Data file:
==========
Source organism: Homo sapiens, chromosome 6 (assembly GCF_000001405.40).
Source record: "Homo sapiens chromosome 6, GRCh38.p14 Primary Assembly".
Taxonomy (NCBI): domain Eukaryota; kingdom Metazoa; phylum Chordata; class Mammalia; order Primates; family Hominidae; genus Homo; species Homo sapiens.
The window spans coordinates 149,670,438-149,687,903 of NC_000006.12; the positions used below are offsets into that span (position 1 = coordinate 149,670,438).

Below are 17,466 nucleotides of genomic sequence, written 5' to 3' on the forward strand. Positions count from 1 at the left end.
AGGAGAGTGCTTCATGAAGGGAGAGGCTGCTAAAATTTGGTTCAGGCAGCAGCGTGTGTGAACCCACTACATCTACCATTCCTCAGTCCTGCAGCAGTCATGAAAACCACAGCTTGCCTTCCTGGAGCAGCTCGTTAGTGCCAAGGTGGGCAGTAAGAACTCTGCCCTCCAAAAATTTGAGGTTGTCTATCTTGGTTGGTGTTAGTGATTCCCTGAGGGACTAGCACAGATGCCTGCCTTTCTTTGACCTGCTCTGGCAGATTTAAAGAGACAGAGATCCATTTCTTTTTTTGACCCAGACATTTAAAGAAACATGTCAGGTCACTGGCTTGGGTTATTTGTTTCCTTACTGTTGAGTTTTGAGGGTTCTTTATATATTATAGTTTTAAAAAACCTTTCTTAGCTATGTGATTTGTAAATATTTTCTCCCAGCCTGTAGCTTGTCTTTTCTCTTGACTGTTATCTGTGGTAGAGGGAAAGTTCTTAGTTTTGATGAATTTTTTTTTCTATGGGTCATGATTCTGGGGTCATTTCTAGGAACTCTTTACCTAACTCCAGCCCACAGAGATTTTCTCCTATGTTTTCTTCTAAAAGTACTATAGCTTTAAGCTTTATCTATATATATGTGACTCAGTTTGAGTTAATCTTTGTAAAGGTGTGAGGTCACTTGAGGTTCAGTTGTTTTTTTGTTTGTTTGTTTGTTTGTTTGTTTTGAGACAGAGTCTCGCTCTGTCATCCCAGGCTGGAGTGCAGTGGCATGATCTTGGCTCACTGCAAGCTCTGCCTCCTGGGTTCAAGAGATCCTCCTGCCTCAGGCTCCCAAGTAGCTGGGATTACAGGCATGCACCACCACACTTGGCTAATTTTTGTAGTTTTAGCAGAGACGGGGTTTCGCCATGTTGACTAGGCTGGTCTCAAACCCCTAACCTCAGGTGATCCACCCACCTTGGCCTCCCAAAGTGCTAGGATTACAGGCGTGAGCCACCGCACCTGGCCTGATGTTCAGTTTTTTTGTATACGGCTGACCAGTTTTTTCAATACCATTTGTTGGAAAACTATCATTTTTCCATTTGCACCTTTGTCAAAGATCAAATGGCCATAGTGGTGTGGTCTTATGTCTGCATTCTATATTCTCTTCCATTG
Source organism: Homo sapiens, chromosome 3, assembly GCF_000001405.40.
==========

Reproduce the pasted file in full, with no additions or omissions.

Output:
Source organism: Homo sapiens, chromosome 6 (assembly GCF_000001405.40).
Source record: "Homo sapiens chromosome 6, GRCh38.p14 Primary Assembly".
Taxonomy (NCBI): domain Eukaryota; kingdom Metazoa; phylum Chordata; class Mammalia; order Primates; family Hominidae; genus Homo; species Homo sapiens.
The window spans coordinates 149,670,438-149,687,903 of NC_000006.12; the positions used below are offsets into that span (position 1 = coordinate 149,670,438).

Below are 17,466 nucleotides of genomic sequence, written 5' to 3' on the forward strand. Positions count from 1 at the left end.
AGGAGAGTGCTTCATGAAGGGAGAGGCTGCTAAAATTTGGTTCAGGCAGCAGCGTGTGTGAACCCACTACATCTACCATTCCTCAGTCCTGCAGCAGTCATGAAAACCACAGCTTGCCTTCCTGGAGCAGCTCGTTAGTGCCAAGGTGGGCAGTAAGAACTCTGCCCTCCAAAAATTTGAGGTTGTCTATCTTGGTTGGTGTTAGTGATTCCCTGAGGGACTAGCACAGATGCCTGCCTTTCTTTGACCTGCTCTGGCAGATTTAAAGAGACAGAGATCCATTTCTTTTTTTGACCCAGACATTTAAAGAAACATGTCAGGTCACTGGCTTGGGTTATTTGTTTCCTTACTGTTGAGTTTTGAGGGTTCTTTATATATTATAGTTTTAAAAAACCTTTCTTAGCTATGTGATTTGTAAATATTTTCTCCCAGCCTGTAGCTTGTCTTTTCTCTTGACTGTTATCTGTGGTAGAGGGAAAGTTCTTAGTTTTGATGAATTTTTTTTTCTATGGGTCATGATTCTGGGGTCATTTCTAGGAACTCTTTACCTAACTCCAGCCCACAGAGATTTTCTCCTATGTTTTCTTCTAAAAGTACTATAGCTTTAAGCTTTATCTATATATATGTGACTCAGTTTGAGTTAATCTTTGTAAAGGTGTGAGGTCACTTGAGGTTCAGTTGTTTTTTTGTTTGTTTGTTTGTTTGTTTGTTTTGAGACAGAGTCTCGCTCTGTCATCCCAGGCTGGAGTGCAGTGGCATGATCTTGGCTCACTGCAAGCTCTGCCTCCTGGGTTCAAGAGATCCTCCTGCCTCAGGCTCCCAAGTAGCTGGGATTACAGGCATGCACCACCACACTTGGCTAATTTTTGTAGTTTTAGCAGAGACGGGGTTTCGCCATGTTGACTAGGCTGGTCTCAAACCCCTAACCTCAGGTGATCCACCCACCTTGGCCTCCCAAAGTGCTAGGATTACAGGCGTGAGCCACCGCACCTGGCCTGATGTTCAGTTTTTTTGTATACGGCTGACCAGTTTTTTCAATACCATTTGTTGGAAAACTATCATTTTTCCATTTGCACCTTTGTCAAAGATCAAATGGCCATAGTGGTGTGGTCTTATGTCTGCATTCTATATTCTCTTCCATTG
Source organism: Homo sapiens, chromosome 3, assembly GCF_000001405.40.